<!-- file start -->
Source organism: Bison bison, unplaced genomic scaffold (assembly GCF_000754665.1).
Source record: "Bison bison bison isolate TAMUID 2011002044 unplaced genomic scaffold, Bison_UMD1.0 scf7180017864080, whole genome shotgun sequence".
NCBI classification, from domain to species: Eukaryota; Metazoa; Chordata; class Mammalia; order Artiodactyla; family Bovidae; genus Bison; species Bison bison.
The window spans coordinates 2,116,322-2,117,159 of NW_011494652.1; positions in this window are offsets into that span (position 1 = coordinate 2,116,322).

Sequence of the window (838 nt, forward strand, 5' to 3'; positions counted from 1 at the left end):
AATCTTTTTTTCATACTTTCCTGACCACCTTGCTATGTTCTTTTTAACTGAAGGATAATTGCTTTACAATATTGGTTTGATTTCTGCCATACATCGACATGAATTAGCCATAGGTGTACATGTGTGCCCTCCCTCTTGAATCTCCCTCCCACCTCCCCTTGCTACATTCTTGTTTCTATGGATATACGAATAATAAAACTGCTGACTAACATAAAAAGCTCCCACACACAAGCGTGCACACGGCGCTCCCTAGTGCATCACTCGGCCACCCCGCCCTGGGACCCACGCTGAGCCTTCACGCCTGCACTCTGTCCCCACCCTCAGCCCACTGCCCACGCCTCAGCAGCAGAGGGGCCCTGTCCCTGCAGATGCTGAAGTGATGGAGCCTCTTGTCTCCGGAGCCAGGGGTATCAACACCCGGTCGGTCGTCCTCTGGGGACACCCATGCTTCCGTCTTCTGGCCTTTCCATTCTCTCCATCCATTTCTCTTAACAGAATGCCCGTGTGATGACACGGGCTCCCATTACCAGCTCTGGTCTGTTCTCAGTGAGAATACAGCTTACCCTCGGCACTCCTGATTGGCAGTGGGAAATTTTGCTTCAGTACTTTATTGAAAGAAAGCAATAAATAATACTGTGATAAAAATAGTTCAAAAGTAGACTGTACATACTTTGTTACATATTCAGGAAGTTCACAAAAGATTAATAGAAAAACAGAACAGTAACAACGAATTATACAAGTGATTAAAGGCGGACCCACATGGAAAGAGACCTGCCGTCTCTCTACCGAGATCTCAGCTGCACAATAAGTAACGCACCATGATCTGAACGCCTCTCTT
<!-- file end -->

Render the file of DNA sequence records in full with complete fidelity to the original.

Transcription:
Source organism: Bison bison, unplaced genomic scaffold (assembly GCF_000754665.1).
Source record: "Bison bison bison isolate TAMUID 2011002044 unplaced genomic scaffold, Bison_UMD1.0 scf7180017864080, whole genome shotgun sequence".
NCBI classification, from domain to species: Eukaryota; Metazoa; Chordata; class Mammalia; order Artiodactyla; family Bovidae; genus Bison; species Bison bison.
The window spans coordinates 2,116,322-2,117,159 of NW_011494652.1; positions in this window are offsets into that span (position 1 = coordinate 2,116,322).

Sequence of the window (838 nt, forward strand, 5' to 3'; positions counted from 1 at the left end):
AATCTTTTTTTCATACTTTCCTGACCACCTTGCTATGTTCTTTTTAACTGAAGGATAATTGCTTTACAATATTGGTTTGATTTCTGCCATACATCGACATGAATTAGCCATAGGTGTACATGTGTGCCCTCCCTCTTGAATCTCCCTCCCACCTCCCCTTGCTACATTCTTGTTTCTATGGATATACGAATAATAAAACTGCTGACTAACATAAAAAGCTCCCACACACAAGCGTGCACACGGCGCTCCCTAGTGCATCACTCGGCCACCCCGCCCTGGGACCCACGCTGAGCCTTCACGCCTGCACTCTGTCCCCACCCTCAGCCCACTGCCCACGCCTCAGCAGCAGAGGGGCCCTGTCCCTGCAGATGCTGAAGTGATGGAGCCTCTTGTCTCCGGAGCCAGGGGTATCAACACCCGGTCGGTCGTCCTCTGGGGACACCCATGCTTCCGTCTTCTGGCCTTTCCATTCTCTCCATCCATTTCTCTTAACAGAATGCCCGTGTGATGACACGGGCTCCCATTACCAGCTCTGGTCTGTTCTCAGTGAGAATACAGCTTACCCTCGGCACTCCTGATTGGCAGTGGGAAATTTTGCTTCAGTACTTTATTGAAAGAAAGCAATAAATAATACTGTGATAAAAATAGTTCAAAAGTAGACTGTACATACTTTGTTACATATTCAGGAAGTTCACAAAAGATTAATAGAAAAACAGAACAGTAACAACGAATTATACAAGTGATTAAAGGCGGACCCACATGGAAAGAGACCTGCCGTCTCTCTACCGAGATCTCAGCTGCACAATAAGTAACGCACCATGATCTGAACGCCTCTCTT